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Commercial Question

Renters Reform Bill

updated on 23 April 2024


How would the abolishment of 'no fault evictions' proposed by the Renters Reform Bill affect both landlords and tenants? 


The Renters Reform Bill (the Bill) was first introduced on 17 May 2023 to fulfil the conservative manifesto of abolishing 'no fault evictions’ under section 21 of the Housing Act 1988. The Bill aims to implement a complete overhaul of the current rental legislation, including abolishing fixed-term assured tenancies and assured shorthold tenancies, which arguably don’t provide tenants with sufficient long-term security of tenure. The Bill also aims to:

  • make it illegal for landlords to refuse to rent properties to those in receipt of benefits or those with children;
  • create a national landlord register; and
  • introduce a new private rented sector ombudsman, which is intended to be an impartial, independent body that’ll be able to enforce binding resolutions between landlords and tenants, in order to resolve complaints more quickly and cheaply than the current court system.

As well as proposing the abolishment of section 21 evictions, the Bill also creates a more extensive list of grounds for possession based on the existing section 8 possession proceedings contained within the Housing Act 1988.

The overall aim of the Renters Reform Bill is to create a fairer private rented sector with better housing conditions and a greater sense of security for renters to prevent unjustified rental increases and genuine landlords from being undercut by criminal landlords. For example, according to the government, almost a quarter of rented properties currently fail to meet basic decency standards.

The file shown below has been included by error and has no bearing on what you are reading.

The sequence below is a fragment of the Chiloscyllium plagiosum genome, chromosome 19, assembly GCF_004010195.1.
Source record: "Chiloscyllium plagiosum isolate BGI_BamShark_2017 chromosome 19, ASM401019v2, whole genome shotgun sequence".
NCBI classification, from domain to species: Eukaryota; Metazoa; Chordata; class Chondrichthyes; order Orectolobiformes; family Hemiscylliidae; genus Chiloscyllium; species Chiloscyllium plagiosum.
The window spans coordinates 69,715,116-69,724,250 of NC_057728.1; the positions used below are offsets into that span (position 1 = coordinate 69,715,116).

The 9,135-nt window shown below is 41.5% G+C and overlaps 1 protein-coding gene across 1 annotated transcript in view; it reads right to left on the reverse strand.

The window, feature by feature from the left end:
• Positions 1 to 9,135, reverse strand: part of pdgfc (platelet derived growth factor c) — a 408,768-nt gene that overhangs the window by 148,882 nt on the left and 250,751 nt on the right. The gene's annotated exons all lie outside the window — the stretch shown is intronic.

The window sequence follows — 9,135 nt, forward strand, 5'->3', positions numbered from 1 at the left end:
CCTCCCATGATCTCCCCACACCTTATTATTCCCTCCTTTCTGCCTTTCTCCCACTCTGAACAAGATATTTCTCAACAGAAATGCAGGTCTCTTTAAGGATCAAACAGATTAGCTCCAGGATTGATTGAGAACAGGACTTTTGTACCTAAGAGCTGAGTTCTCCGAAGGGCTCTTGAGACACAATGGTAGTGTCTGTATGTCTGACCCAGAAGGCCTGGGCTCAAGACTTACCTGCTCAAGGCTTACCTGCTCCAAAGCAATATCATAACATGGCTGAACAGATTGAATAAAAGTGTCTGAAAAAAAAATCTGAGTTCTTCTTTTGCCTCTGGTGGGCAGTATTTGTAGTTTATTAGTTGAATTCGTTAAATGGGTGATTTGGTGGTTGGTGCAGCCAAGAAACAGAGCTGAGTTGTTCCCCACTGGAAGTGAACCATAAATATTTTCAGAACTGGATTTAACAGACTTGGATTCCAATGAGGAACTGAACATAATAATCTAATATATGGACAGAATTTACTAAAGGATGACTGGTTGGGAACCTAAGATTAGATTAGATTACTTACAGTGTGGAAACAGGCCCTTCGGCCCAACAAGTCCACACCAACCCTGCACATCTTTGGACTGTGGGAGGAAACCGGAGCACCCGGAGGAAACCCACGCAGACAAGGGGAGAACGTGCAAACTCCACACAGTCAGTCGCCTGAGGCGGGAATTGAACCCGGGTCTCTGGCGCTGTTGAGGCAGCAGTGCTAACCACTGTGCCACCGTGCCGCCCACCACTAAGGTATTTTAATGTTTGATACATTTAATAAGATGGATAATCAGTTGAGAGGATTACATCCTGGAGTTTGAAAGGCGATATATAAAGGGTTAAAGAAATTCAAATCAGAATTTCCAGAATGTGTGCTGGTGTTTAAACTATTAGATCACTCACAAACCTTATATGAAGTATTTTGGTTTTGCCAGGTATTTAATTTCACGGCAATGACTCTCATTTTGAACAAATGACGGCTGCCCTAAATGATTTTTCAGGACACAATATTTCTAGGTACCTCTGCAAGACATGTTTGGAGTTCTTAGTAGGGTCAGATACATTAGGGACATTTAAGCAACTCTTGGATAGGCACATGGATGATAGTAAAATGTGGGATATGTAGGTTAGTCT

Current legislation − section 21 Housing Act 1988

'No fault evictions' are currently governed by section 21 of the Housing Act 1988. It’s not possible to serve a section 21 notice on a tenant to expire during the fixed term of a tenancy. However, a notice can be served to expire after the fixed term has expired and enables a landlord to bring possession proceedings, without the need to rely on any of the grounds of possession under section 8 of the Housing Act 1988. Accordingly, there’s no onus on the landlord to show that the tenant has done anything wrong in order to evict them.

Where a section 21 notice has been validly served (in compliance with the below conditions), the tenant will be given a minimum of two months' notice to vacate the property. If the tenant doesn’t vacate after this time, the landlord can bring possession proceedings against the tenant.

In order to be able to serve a section 21 notice on a tenant, the landlord must have complied with various obligations. Examples of these obligations are as follows:

(i) requirement to protect the deposit in an approved Tenancy Deposit Scheme (where a deposit is payable);